Encyclopedia of Prostitution and Sex Work
Five thousand words, much less the 500 allowed here, are insufficient to review critically and appreciate properly a reference work this exciting, valuable, unique and scrupulously edited. Into two sturdy, attractive-looking and easy-to-use volumes, Melissa Hope Ditmore has assembled 341 entries from 179 experts from fields and perspectives as disparate as criminal justice and sex worker activism, pop culture studies and Asian history, musicology and English literature, cinematic studies and international health, and performance art and social services. Intriguing information is presented regarding persons such as Ah Toy, Candy Barr, J. Edgar Hoover, Catherine Mackinnon, Annie Sprinkle, and Emile Zola. Well-informed essays about the structure and function of prostitution and sex work have been contributed for cities such as Bangkok, Havana, and New York, and in geographic regions such as Australia and New Zealand, the 19th-century American West and Southeast Asia. Specific sex industries in times and places as different as Imperial Russia, Medieval Europe, Vietnam-era Thailand, and pre-Revolution Shanghai are examined in often surprisingly close historical detail. Many contributors have analyzed the “labor forms” that sex work and prostitution can take, as the anthropologist Luise White has dubbed them, such as street-walking, massage, brothels, outcall and escort services, and the venues at which they can occur - including cribs, bars and cafes, display windows, highway-stopovers, dormitories, and barracks.
“Sex work” is defined as encompassing “prostitution,” but also including "phone sex, pornography, stripping, and erotic dancing,” The Preface, Introduction and many other sections and introductions thereto make immediately evident the participation of bell-boys and blues singers, cab-drivers and clients, priests and police chiefs, alongside the expected madams, pimps and providers of sexual services. Many of the relevant mental, sexual, and public health precursors and consequences are also done justice in entries that cover sexually transmitted diseases, Tenofovir, Post-Traumatic Stress Disorder, microbicides, and abortion. Representations in the form of stigma, poetry, cinematic (s), exploitation, music, zoning, guidebooks and many, many feminisms make these two volumes especially useful for academics and theorists. Although selling for $225, institutions, departments, libraries, organizations and collectives will find immediate usefulness in the broad array of subjects, personalities, statutes and issues covered here quite succinctly, including primary documents, poems and song lyrics, for example, to the “House of the Rising Sun.”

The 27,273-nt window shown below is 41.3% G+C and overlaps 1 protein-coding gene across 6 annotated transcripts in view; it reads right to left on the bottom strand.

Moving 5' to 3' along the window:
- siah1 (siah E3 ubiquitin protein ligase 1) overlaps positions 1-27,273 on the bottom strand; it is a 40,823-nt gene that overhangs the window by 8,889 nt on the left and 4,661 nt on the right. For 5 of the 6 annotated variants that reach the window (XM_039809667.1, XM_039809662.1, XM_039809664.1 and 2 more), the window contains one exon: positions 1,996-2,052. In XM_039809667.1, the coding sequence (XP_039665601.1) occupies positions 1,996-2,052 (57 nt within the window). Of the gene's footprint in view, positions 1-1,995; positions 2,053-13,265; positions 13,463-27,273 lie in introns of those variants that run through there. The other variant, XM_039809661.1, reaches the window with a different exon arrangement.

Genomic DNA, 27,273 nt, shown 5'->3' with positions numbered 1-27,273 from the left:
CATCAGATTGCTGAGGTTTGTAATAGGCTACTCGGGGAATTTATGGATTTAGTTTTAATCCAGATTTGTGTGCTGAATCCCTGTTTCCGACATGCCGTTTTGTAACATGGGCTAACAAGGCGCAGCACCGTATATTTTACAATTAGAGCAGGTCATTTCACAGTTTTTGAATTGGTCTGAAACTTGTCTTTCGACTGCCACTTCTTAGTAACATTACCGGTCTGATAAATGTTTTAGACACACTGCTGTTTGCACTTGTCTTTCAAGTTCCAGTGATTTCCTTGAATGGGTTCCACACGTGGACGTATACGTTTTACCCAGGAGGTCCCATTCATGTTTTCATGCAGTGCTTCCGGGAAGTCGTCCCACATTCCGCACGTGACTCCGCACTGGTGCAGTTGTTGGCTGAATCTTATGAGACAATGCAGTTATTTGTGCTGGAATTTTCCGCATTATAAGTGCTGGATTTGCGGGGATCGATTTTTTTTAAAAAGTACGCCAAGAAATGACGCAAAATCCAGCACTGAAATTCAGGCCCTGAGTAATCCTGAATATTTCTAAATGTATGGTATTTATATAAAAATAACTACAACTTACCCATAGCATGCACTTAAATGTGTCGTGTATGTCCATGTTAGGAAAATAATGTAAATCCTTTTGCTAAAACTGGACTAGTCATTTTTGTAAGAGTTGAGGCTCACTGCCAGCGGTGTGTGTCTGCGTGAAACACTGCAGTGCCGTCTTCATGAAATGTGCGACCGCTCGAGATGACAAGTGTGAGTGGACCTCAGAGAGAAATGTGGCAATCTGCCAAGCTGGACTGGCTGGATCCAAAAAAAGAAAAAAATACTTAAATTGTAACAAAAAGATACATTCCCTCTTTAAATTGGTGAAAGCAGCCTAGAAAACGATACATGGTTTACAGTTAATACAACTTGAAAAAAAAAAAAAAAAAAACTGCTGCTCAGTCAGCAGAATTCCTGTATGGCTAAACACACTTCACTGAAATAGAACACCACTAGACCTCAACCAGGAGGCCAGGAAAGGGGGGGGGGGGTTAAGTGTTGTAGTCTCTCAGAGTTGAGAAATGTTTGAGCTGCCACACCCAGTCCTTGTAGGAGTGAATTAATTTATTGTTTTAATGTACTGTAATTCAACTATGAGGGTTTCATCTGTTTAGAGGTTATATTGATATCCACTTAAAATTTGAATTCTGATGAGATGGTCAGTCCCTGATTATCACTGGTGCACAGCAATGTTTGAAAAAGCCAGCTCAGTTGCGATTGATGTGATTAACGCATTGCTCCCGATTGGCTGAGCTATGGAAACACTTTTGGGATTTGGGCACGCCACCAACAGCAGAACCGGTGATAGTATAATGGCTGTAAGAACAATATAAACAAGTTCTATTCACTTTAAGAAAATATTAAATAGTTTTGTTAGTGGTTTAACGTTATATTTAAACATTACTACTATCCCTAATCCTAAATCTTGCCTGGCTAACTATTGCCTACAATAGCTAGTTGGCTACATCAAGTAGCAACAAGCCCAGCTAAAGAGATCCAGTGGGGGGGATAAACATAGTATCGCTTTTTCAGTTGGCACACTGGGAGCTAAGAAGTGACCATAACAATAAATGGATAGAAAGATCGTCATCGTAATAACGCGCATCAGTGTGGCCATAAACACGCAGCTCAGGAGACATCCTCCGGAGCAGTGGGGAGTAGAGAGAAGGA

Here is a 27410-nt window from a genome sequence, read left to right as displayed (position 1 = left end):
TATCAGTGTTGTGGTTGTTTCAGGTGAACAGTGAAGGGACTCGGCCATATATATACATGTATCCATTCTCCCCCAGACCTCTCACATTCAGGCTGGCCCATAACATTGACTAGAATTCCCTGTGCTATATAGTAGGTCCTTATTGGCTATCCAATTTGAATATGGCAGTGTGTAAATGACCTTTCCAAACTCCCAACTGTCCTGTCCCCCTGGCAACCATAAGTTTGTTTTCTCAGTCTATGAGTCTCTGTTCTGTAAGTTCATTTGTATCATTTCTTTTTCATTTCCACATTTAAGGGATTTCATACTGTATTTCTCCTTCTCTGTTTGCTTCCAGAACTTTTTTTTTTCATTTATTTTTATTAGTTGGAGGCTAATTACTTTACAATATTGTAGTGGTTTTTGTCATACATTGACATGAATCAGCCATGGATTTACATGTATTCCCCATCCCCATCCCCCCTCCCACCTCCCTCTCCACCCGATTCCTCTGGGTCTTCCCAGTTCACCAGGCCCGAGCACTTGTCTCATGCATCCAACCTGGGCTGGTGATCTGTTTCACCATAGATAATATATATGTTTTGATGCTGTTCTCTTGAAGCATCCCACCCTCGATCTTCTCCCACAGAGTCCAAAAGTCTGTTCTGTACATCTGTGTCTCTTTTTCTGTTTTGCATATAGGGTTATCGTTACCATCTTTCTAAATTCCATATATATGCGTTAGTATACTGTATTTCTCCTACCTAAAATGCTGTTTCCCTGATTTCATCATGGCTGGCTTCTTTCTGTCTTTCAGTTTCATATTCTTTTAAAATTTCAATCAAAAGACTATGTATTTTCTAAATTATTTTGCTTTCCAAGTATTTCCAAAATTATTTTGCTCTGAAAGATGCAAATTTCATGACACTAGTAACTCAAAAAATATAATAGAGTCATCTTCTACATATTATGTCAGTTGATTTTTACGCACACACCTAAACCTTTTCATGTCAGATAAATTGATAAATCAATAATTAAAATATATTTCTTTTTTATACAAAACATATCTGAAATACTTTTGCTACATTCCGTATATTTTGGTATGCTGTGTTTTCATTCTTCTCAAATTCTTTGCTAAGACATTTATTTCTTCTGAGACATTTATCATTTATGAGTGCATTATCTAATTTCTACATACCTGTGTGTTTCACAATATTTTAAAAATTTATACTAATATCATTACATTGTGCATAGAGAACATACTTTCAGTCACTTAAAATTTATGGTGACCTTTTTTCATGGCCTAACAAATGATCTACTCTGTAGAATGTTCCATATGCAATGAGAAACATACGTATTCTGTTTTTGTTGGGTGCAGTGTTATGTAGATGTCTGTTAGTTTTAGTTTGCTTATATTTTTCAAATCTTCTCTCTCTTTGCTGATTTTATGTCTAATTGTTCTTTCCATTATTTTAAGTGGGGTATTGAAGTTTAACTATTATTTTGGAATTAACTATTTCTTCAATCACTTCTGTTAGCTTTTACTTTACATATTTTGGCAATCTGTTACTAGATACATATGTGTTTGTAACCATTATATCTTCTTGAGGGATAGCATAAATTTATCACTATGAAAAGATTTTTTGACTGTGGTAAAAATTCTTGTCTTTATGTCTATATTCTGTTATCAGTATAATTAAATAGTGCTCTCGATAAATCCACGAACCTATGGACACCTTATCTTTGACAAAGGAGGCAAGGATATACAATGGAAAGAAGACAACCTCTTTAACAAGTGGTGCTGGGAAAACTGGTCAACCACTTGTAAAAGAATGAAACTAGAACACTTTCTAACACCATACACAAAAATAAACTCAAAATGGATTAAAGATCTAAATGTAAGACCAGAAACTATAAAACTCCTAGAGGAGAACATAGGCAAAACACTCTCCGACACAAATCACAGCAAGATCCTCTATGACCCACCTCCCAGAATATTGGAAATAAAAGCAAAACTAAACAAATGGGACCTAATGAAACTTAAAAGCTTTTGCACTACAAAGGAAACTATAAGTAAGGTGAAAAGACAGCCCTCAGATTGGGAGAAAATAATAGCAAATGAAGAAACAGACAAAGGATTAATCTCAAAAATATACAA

In only 819 pages, and with equal parts authority and freshness, a dazzling array of intellectual, political, medical, historical and sexual concerns have been covered. Colonialism, AIDS, religion, the Internet, globalization and migration and mobility are each explored in always sober, often lively prose. Remarkably few typos mar the text, and its presentation has been augmented by helpful appendices and indexes, and by many black-and-white photos, movie stills and drawings.
The editor, contributors and advisory board members are to be congratulated also for having responsibly walked that razor’s edge of attempting to write and edit fairly about something as protean as sexual networking, something that so vividly reveals tensions between structure and agency, Church and State, labor and capital, exploitation and choice, horror and love.
Reviewer’s disclaimer: The fact that the reviewer contributed five entries to this collection has not influenced the content of his review, which was written solely to obtain a free, review copy he could not otherwise afford (or live without).